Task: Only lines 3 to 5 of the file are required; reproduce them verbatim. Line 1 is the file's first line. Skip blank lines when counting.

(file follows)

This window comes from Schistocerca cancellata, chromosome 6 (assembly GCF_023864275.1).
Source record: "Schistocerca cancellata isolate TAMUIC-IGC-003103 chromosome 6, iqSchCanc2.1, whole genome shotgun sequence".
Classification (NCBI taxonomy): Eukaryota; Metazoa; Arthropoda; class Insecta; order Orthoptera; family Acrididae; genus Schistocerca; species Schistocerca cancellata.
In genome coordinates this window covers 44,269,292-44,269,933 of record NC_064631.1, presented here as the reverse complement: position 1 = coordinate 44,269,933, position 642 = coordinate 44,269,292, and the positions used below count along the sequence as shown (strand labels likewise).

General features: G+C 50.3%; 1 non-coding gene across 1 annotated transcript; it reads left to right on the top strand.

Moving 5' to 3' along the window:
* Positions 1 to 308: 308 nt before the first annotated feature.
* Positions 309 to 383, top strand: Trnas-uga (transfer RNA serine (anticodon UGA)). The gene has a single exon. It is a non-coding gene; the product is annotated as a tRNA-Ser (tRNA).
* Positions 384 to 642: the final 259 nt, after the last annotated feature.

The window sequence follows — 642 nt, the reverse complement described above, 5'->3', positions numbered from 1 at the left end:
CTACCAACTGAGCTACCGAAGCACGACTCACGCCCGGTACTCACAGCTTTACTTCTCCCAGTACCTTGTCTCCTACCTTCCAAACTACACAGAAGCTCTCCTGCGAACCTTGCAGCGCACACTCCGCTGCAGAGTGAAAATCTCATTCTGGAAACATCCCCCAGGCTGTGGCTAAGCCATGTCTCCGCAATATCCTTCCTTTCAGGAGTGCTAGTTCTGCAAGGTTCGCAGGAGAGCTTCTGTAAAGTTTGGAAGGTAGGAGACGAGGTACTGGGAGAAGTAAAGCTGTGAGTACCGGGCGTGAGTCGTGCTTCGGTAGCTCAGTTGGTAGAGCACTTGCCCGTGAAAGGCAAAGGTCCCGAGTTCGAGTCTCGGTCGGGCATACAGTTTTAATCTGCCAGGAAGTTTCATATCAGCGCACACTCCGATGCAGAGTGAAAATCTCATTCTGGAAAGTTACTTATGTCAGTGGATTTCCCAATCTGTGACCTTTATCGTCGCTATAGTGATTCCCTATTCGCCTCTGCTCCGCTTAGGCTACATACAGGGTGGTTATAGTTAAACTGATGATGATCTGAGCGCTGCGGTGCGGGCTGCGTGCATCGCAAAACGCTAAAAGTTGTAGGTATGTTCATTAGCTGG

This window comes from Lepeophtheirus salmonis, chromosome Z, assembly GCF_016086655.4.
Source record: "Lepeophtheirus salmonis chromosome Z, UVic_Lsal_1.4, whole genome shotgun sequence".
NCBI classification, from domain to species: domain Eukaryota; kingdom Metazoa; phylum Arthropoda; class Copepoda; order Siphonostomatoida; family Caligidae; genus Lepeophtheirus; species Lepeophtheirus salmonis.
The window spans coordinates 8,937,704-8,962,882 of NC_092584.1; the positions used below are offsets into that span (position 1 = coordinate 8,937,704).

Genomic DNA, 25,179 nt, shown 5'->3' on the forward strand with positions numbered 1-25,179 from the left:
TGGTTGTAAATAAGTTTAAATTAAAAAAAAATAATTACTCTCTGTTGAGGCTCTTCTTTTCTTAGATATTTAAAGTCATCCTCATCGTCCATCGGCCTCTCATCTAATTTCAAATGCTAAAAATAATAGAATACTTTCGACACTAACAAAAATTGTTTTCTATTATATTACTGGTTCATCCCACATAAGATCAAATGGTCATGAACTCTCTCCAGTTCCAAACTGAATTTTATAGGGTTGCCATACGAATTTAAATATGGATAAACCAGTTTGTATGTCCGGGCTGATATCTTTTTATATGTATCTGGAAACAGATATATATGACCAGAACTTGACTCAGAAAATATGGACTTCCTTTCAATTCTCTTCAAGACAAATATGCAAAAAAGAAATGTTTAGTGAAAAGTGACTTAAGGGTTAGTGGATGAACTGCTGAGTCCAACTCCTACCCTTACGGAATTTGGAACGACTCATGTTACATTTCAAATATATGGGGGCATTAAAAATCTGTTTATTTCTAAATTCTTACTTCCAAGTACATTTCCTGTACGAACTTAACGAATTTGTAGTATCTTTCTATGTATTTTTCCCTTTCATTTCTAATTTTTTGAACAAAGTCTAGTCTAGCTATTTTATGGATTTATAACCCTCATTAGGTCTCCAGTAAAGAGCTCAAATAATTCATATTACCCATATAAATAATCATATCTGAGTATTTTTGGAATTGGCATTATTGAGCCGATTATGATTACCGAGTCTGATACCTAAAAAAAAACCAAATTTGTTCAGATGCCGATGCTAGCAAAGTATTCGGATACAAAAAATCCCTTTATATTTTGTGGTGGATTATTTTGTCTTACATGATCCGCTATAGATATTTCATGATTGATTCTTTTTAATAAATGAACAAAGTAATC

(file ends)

Classification (NCBI taxonomy): Eukaryota; Metazoa; Arthropoda; class Insecta; order Orthoptera; family Acrididae; genus Schistocerca; species Schistocerca cancellata.
In genome coordinates this window covers 44,269,292-44,269,933 of record NC_064631.1, presented here as the reverse complement: position 1 = coordinate 44,269,933, position 642 = coordinate 44,269,292, and the positions used below count along the sequence as shown (strand labels likewise).

General features: G+C 50.3%; 1 non-coding gene across 1 annotated transcript; it reads left to right on the top strand.